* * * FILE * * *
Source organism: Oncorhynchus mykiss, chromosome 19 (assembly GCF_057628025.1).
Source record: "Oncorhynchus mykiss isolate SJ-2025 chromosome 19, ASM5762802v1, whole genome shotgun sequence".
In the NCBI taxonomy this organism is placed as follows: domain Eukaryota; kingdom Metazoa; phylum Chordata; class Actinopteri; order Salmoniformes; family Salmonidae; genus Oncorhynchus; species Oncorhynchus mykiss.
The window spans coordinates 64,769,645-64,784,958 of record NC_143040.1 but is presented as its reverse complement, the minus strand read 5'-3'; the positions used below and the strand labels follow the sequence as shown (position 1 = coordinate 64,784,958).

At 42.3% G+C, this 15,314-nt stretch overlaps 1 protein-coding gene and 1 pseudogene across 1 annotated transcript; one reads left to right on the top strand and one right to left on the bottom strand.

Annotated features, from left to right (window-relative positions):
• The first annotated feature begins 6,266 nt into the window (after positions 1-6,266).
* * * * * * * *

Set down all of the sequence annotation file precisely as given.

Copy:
Source organism: Oncorhynchus mykiss, chromosome 19 (assembly GCF_057628025.1).
Source record: "Oncorhynchus mykiss isolate SJ-2025 chromosome 19, ASM5762802v1, whole genome shotgun sequence".
In the NCBI taxonomy this organism is placed as follows: domain Eukaryota; kingdom Metazoa; phylum Chordata; class Actinopteri; order Salmoniformes; family Salmonidae; genus Oncorhynchus; species Oncorhynchus mykiss.
The window spans coordinates 64,769,645-64,784,958 of record NC_143040.1 but is presented as its reverse complement, the minus strand read 5'-3'; the positions used below and the strand labels follow the sequence as shown (position 1 = coordinate 64,784,958).

At 42.3% G+C, this 15,314-nt stretch overlaps 1 protein-coding gene and 1 pseudogene across 1 annotated transcript; one reads left to right on the top strand and one right to left on the bottom strand.

Annotated features, from left to right (window-relative positions):
• The first annotated feature begins 6,266 nt into the window (after positions 1-6,266).